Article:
Cass Sunstein ’78, the Robert Walmsley University Professor at Harvard, has been tapped by the World Health Organization to chair its Technical Advisory Group on Behavioural Insights and Sciences for Health. Sunstein, who is the founder and director of HLS’ Program on Behavioral Economics and Public Policy, will work with experts from 16 countries to examine the links between health and behavior.

In a U.N. News article announcing the group’s formation, WHO Director General Dr. Tedros Adhanom Ghebreyesus linked the group’s work to the COVID-19 pandemic—specifically the spike in some countries when young people, assuming they are “invincible,” relaxed their guard against the disease.` In that story, Sunstein explains that “Our starting point … is that health involves behavior. And whether we’re speaking of COVID-19, or sexual and reproductive health, or smoking, or other non-communicable diseases, human behavior is at the root of it.”

The group was initially conceived in early February. A global open call was send out that attracted 220 applications. The deadline for applications was in March, and the membership was finalized in late July. The 22 selected members include scientists in the fields of anthropology, psychology, neuroscience and health promotion. In a media briefing announcing the group’s formation, the WHO chief said that “In the face of the COVID-19 pandemic, countries are using a range of tools to influence behavior: Information campaigns are one tool, but so are laws, regulations, guidelines and even fines. We are learning what works and what doesn’t. That’s why behavioral science is so important. It helps us to understand how people make decisions, so we can support them to make the best decisions for their health.”

“In the group’s existence, we are still an infant,” Sunstein told Harvard Law Today this week. It began, he said, when the WHO issued the call for experts in behavioral science. “The focus was on the use of behavioral insights to increase the impact of interventions that are designed to save lives. The basic idea is that there are lots of factors that affect human behavior, and that there are people all over the world who know something about what would be effective in helping to improve health outcomes. In the original call for experts, the idea was to look  for people who could advise the organization in how to adopt behavioral insights and sciences, to develop priority areas to make recommendations to the organization for the development of a framework for mainstreaming behavioral insights and sciences, especially with national health programs and program planning. So that’s the basic idea.”

Behavioral science, he says, has proven useful in different facets of public health. “There’s been a great deal of work on this. It’s important to note that the WHO does work on sexual and reproductive health, that’s an area of self-evident importance. And on non-communicable disease, and vaccine hesitancy on communicable diseases. There’s been work on air pollution and behavior, on healthy eating, among many others. And the WHO has devoted considerable attention to what strategies are helpful to reduce the incidence of smoking.”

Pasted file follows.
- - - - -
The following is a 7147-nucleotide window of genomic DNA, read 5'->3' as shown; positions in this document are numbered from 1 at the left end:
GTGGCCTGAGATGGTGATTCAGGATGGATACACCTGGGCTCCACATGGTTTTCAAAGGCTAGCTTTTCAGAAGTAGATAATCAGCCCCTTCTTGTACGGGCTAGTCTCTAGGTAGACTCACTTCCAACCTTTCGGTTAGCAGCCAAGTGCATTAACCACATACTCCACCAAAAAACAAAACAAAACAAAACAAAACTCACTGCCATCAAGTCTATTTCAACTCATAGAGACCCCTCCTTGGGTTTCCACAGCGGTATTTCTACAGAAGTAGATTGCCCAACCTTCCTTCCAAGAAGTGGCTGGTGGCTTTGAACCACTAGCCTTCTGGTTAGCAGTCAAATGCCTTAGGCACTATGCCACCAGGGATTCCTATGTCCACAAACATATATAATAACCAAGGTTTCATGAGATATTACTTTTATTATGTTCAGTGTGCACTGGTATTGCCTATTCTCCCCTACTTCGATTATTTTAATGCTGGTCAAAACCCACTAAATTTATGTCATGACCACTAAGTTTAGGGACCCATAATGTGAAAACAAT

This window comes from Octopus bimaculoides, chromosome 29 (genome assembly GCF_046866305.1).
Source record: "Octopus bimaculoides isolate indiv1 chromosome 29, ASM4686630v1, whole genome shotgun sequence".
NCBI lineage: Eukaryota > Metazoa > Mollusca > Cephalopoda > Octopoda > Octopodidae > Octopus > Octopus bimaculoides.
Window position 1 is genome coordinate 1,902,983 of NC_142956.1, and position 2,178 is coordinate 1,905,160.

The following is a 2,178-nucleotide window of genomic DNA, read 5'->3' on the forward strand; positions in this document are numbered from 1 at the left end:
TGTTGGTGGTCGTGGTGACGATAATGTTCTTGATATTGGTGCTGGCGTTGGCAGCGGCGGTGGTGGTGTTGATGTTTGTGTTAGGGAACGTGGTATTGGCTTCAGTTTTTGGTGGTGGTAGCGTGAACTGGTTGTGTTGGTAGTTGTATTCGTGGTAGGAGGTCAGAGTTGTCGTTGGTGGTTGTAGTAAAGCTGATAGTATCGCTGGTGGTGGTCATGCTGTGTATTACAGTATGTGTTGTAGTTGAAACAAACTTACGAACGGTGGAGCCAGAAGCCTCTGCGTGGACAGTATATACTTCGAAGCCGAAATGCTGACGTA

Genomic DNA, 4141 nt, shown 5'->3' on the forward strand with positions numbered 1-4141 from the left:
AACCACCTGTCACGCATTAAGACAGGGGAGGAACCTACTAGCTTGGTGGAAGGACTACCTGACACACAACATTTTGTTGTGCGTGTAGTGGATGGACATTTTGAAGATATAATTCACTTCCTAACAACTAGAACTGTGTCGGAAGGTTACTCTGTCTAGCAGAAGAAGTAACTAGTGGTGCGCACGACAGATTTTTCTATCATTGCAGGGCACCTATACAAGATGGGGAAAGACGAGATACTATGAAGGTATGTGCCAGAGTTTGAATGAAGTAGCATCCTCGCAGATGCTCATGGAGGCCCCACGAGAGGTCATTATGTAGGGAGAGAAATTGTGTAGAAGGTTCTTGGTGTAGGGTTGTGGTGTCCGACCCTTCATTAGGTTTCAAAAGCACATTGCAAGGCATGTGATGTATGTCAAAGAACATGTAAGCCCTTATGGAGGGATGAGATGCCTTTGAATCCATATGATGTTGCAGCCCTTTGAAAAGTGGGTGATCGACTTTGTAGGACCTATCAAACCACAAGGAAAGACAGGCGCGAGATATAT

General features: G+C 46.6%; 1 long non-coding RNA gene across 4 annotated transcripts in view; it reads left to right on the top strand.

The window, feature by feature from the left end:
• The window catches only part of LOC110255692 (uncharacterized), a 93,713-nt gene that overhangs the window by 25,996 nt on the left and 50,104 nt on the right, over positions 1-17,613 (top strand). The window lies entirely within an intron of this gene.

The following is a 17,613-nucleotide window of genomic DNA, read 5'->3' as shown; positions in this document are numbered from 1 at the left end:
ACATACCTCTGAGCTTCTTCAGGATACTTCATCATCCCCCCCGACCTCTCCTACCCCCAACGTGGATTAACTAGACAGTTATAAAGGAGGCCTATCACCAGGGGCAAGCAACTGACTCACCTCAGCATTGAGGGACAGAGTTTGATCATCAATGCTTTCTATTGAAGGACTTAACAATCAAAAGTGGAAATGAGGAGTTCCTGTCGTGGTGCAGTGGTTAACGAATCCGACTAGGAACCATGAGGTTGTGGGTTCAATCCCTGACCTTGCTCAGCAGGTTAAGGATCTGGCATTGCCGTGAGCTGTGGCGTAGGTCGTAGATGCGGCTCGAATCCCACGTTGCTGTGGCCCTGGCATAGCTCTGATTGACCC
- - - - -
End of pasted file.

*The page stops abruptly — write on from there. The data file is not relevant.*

Thus, he says, the group is not devoted specifically to COVID. “The call was issued at a time when a large number of health problems were on the viewscreen. The deadline was right around the time the pandemic was ramping up. The focus is on how to adopt behavioral insights and behavioral science to support the WHO’s program of work, and to identify priority areas for implementation within the WHO and member states. This is a very large task that cuts across a wide range of public health challenges.”

Asked for an example of how behavioral science might affect health, Sunstein points to another type of everyday decision. “I’ll give an example outside the context of health. We know that if people are automatically enrolled in savings plans, and they are free to opt out, then the participation is much higher than it would be if they are told they can opt in. So, we know that savings plans’ participation rates have increased dramatically in many nations, just because people are automatically enrolled with the freedom to opt out. This is also true for green energy– In some places you are automatically enrolled and in others you have to opt in, and this really matters to the outcome. It would be premature to say exactly how this relates to the group’s work, but it’s an example of behaviorally informed initiatives that have a real impact.”

As the chair of the group, Sunstein will be absorbing a number of different perspectives. “The chair is a facilitator and a listener. If I personally were to try to synthesize all the perspectives, the work would be less good than if we all work together to aggregate the diverse knowledge and perspectives that we have. So, the work will be very much a collective product; all members of the group are created equal. I would say that the group’s diversity is one of the most exciting and impressive features, in terms of the number of nations and the different backgrounds. We have people who have spent much of their time in academia, and also people who have done public health research in a more applied way. I think that will be very productive for the work.”

Sunstein says he will be continuing to help develop a work plan in weeks to come. “I’m hoping that we will have a work plan in the very near future, and the [first] discussions will be on what that should look like. Anything else would be premature, given the timing of the announcement. Our role is to work as a group to think hard about what are the best ways to help the WHO save lives.”